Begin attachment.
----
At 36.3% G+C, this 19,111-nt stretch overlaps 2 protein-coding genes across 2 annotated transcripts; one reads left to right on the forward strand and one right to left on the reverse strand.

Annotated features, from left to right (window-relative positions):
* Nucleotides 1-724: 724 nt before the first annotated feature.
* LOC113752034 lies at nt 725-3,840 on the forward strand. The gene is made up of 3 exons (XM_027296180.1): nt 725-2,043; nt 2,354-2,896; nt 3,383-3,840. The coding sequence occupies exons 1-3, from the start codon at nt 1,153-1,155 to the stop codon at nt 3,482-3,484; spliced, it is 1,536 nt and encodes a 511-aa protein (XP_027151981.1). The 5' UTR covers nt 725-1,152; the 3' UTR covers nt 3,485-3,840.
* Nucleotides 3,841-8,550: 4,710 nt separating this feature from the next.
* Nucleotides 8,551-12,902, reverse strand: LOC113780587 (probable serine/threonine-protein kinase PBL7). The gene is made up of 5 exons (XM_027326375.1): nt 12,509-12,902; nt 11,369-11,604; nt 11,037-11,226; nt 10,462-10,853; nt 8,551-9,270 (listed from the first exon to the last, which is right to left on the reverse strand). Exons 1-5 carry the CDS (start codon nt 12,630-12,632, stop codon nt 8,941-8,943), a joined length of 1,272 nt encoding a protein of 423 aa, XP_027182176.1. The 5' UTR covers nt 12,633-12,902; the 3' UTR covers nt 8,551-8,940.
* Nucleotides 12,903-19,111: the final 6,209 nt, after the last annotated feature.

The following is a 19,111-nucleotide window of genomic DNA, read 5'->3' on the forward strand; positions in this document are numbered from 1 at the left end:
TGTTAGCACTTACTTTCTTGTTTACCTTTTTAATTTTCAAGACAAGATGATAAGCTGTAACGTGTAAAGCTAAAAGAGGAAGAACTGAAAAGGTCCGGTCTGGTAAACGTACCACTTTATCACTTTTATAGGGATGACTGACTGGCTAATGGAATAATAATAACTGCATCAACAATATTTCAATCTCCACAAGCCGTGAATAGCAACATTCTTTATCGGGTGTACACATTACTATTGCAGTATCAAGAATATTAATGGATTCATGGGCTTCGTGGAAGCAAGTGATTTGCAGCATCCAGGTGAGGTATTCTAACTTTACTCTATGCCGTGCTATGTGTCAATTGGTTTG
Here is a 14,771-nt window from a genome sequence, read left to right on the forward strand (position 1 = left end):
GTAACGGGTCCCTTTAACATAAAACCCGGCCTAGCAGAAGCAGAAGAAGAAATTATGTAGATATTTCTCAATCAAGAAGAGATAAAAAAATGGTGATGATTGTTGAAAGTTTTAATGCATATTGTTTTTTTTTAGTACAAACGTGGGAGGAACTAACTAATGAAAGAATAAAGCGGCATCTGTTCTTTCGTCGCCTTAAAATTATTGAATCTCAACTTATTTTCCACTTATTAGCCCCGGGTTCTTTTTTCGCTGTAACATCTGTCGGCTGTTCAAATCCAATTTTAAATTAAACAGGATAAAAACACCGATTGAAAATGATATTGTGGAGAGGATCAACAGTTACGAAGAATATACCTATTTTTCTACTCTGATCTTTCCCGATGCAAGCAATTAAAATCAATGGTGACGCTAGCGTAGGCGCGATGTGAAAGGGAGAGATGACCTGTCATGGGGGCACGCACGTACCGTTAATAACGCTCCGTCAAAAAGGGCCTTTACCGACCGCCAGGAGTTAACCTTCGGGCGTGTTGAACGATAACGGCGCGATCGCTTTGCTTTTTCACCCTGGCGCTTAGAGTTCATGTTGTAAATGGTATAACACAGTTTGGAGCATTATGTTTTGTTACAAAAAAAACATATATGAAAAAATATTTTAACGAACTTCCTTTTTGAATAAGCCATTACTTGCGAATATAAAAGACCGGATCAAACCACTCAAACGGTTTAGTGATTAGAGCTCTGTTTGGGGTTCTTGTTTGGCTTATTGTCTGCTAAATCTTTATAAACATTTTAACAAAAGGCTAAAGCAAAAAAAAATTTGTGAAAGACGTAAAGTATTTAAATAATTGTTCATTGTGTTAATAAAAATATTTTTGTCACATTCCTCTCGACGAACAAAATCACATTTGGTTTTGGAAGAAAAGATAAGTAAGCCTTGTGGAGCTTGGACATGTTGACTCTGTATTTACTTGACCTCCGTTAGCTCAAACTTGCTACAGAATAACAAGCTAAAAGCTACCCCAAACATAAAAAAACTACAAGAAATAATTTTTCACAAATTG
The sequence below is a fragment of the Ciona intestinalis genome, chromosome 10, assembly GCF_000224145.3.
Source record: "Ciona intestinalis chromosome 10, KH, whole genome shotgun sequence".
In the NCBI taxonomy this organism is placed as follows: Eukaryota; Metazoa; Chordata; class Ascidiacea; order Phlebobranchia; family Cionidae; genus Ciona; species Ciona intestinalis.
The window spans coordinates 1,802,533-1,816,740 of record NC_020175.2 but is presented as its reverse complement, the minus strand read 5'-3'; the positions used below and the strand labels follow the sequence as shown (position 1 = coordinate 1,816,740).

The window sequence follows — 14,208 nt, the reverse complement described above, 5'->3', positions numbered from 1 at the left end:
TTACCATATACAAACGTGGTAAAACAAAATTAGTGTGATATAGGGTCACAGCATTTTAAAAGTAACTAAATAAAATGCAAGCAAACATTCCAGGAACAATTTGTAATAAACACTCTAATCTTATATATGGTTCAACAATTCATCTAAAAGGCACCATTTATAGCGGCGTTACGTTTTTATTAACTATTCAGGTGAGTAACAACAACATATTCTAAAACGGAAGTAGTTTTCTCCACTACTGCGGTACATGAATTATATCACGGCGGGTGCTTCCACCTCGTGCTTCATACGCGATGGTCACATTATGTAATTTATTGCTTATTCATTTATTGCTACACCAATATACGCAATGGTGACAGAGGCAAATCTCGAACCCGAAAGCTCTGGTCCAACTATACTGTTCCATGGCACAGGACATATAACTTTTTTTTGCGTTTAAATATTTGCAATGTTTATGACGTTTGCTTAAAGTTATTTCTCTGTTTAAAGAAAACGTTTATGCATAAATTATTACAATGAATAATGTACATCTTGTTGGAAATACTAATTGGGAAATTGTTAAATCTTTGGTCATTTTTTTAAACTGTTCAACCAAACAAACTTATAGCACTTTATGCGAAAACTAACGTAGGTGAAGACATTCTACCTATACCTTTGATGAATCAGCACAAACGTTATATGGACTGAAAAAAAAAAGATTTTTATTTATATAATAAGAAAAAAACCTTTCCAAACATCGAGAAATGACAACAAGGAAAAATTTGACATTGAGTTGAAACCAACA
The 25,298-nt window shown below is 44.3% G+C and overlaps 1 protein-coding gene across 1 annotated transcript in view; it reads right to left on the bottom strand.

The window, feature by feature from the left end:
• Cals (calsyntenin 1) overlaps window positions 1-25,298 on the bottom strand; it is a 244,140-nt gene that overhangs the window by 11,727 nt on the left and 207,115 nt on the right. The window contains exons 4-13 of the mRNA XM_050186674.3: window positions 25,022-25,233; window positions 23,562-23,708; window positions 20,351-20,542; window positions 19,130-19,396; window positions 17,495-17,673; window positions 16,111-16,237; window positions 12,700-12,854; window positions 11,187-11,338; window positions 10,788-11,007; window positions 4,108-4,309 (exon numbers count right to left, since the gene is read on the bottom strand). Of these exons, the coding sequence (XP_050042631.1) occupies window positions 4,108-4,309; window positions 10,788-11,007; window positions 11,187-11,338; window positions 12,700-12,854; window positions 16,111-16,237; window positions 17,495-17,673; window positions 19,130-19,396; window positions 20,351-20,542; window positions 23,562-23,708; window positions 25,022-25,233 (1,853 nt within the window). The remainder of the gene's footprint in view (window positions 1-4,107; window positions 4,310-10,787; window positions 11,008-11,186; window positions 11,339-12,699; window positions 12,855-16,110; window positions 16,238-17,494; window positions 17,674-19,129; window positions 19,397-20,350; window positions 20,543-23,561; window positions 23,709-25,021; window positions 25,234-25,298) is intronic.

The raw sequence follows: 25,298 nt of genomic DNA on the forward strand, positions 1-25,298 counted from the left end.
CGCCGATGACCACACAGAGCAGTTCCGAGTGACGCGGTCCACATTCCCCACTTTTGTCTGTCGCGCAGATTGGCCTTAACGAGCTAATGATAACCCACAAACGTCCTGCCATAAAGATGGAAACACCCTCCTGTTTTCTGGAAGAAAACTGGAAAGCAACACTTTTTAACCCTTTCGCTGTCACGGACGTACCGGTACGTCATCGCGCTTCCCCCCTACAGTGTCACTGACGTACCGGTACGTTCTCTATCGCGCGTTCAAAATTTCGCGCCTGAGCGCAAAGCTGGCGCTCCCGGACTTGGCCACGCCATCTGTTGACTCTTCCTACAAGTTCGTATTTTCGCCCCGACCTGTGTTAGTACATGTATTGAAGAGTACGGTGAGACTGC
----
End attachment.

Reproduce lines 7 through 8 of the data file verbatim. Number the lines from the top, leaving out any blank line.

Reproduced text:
* Nucleotides 12,903-19,111: the final 6,209 nt, after the last annotated feature.

The following is a 19,111-nucleotide window of genomic DNA, read 5'->3' on the forward strand; positions in this document are numbered from 1 at the left end: